Continuous exposure to highly stressful work situations coupled with general lifestyle stress such as perfectionism, pessimism could cause the condition known as Burnout.
Burnout has been recognized as an occupational hazard for various people-oriented professions such as human services, education, and healthcare. This is so due to the intense level of personal, emotional contact that such providers develop with recipients. Although this relationship can be engaging and rewarding, it can also be highly stressful which could lead to being Burnt out.
What does the term Burnout mean?
Burnout is a state of emotional, physical, and mental exhaustion caused by prolonged excessive stress. It occurs when you feel overwhelmed, emotionally drained, and unable to meet constant demands. Gradually, you begin to lose interest and motivation.
Burnout reduces productivity and drains your energy, leaving you feeling increasingly helpless, hopeless, cynical, and resentful.
The term “Burnout” was first coined in 1974 by Herbert Freudenberger. In his book, Burnout: The High Cost of High Achievement. Herbert described the term ”Burnout” as the state of becoming exhausted by making excessive demands on energy, strength, or resources in a workplace.
The three dimensions of this prolonged exposure to a highly stressful workplace are; exhaustion, cynicism (less identification with the job), and feelings of reduced professional ability.
Signs And Symptoms
Burnout, however, is not always easy to spot as it is not psychologically diagnosed. With that in mind, consider the following as a guide to help you identify the signs of Burnout.
- Physical signs and symptoms – Exhaustion, lowered immunity, frequent illness, insomnia, lack of appetite, frequent headaches, muscle pains, etc.
- Emotional signs and symptoms include; Loss of motivation, detachment, sense of failure, and self-doubt.
- Behavioral signs and symptoms: Substance abuse, procrastination, isolation, withdrawal, venting on others, etc.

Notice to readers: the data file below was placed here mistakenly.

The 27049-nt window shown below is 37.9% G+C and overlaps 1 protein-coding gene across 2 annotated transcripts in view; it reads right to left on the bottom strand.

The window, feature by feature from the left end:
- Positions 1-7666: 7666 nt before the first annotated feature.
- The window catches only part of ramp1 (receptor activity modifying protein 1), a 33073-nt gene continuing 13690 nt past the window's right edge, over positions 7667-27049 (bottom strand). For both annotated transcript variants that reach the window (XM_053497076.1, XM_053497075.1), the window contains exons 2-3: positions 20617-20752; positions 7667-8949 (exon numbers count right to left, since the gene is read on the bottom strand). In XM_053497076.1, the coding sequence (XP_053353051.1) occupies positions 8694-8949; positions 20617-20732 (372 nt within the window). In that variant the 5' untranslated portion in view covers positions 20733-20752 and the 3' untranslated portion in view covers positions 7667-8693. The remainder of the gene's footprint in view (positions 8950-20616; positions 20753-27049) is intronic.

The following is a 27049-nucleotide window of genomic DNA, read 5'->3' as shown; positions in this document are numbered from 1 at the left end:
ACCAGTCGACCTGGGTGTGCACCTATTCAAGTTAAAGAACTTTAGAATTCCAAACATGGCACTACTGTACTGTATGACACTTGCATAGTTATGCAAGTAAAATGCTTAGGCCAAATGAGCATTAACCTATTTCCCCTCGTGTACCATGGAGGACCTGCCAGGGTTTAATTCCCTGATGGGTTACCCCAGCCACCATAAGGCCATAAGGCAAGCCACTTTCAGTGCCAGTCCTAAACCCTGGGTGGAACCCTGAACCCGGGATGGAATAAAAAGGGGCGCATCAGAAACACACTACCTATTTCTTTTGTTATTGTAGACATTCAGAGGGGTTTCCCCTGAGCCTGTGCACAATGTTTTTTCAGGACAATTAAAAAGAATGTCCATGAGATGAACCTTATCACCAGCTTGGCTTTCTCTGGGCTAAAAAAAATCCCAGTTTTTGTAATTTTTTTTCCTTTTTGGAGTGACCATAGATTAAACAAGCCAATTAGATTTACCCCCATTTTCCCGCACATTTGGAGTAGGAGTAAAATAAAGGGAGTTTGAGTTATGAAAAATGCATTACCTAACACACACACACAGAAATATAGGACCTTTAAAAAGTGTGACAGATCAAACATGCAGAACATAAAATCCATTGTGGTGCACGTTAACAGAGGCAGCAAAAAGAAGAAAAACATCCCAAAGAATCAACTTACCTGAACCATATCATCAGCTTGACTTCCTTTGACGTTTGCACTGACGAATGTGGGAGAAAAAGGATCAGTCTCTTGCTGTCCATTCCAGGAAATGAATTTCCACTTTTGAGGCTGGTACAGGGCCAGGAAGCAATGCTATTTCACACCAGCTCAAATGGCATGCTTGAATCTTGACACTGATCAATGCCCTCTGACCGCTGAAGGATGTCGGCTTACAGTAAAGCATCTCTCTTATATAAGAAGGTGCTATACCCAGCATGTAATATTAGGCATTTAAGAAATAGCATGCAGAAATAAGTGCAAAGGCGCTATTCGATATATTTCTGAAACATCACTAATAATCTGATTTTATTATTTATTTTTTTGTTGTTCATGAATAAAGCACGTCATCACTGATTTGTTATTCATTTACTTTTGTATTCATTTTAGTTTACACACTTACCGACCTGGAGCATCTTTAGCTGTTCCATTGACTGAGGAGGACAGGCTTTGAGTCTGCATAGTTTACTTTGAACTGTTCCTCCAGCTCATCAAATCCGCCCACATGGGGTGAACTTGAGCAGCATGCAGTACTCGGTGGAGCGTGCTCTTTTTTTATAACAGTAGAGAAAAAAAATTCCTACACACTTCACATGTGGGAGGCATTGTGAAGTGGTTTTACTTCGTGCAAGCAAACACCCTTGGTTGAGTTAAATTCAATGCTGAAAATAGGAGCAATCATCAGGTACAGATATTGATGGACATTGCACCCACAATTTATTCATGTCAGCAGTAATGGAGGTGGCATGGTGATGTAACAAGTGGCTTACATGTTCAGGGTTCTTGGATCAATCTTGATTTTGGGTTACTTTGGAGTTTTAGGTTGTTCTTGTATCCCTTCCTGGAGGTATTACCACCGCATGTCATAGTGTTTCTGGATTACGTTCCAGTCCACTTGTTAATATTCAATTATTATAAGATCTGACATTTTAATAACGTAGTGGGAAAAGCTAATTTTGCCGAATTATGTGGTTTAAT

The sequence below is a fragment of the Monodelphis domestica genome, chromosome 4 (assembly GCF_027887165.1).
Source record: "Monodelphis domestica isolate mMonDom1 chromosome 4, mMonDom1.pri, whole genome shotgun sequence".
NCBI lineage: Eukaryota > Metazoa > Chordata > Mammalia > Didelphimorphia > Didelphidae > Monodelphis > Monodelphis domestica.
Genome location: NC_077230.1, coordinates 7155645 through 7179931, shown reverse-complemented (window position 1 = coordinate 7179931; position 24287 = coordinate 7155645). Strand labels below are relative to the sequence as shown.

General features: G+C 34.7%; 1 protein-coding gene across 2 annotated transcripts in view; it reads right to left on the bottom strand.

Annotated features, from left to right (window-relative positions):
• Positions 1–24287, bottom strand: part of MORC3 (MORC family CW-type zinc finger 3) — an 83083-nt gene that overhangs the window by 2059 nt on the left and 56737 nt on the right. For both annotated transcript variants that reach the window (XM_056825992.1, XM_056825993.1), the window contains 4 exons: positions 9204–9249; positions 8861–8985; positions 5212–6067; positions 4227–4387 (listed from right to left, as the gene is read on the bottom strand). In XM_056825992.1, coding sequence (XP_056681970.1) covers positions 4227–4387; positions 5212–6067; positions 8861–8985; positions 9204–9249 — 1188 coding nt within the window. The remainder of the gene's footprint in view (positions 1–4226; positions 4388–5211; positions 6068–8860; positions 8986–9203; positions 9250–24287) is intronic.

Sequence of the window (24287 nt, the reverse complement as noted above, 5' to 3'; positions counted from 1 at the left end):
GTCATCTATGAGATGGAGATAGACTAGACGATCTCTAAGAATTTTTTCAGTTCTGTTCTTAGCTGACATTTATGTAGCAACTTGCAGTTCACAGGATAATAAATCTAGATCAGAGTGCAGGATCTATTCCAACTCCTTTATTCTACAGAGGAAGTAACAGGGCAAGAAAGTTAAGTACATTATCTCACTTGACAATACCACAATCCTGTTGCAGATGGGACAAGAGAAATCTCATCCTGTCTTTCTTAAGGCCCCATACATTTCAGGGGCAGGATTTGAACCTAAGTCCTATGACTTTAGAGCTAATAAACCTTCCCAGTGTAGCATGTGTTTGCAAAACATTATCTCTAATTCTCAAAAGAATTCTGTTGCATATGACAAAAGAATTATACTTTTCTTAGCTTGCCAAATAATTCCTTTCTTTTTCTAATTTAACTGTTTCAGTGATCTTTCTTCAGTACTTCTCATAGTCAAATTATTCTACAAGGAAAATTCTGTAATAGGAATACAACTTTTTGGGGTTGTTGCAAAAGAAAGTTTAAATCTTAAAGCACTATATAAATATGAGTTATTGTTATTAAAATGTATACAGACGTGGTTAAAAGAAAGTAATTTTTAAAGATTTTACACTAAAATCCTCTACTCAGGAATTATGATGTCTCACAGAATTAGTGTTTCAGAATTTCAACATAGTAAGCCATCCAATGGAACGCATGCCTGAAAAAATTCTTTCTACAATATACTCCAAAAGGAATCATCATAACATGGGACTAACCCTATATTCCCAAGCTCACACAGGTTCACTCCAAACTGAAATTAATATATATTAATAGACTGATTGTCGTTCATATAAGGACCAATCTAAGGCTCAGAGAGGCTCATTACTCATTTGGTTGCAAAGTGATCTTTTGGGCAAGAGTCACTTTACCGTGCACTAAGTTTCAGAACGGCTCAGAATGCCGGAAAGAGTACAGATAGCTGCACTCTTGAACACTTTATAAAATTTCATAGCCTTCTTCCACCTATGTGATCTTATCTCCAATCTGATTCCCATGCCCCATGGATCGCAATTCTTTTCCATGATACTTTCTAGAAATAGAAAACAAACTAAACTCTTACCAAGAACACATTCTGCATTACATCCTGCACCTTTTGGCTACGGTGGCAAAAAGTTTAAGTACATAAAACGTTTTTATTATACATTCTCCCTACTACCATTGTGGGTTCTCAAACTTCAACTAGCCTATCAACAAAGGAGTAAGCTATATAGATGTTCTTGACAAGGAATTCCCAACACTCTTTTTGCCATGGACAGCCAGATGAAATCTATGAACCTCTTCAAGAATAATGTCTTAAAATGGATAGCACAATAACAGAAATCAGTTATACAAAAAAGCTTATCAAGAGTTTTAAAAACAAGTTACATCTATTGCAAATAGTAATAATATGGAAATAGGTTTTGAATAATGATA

- Alienation from work-related activities.
Work Burnout can result from one or more of the following factors;
1. Work-life imbalance – Working too much, without enough time for socializing or relaxing.
2. Dysfunctional workplace dynamics
3. Lack of recognition or reward for good work.
4. Unclear job expectations
5. Doing work that is monotonous or unchallenging
6. Lack of support.
Prevention and Treatment
- Exercise – Not only is exercising good for our physical health, but it can also give us an emotional boost.
- Find a Balance – Take time to balance Work-life and Social life. Schedule vacations and time off work. Change jobs if possible, or find something more refreshing and exciting to do.
- Avoid Pessimistic people – Energies can be contagious. If you have to work with a negative person, try to limit the amount of time you spend with them.
- Set boundaries – Do not overextend yourself. Learn how to say “no” to requests on your time. If you find this difficult, remind yourself that saying “no” allows you to say “yes” to the commitments you want to make.
- Avoid nicotine. Smoking when you feel stressed may seem calming. Nicotine is a powerful stimulant, leading to higher, not lower, levels of anxiety.
- Seek Support – From friends, family, or support groups. In conclusion, We need to stop glamourizing overworking. The absence of sleep, good diet, relaxation, time with family and friends is not to be applauded. Take out time to Live, Love and Laugh… Selah!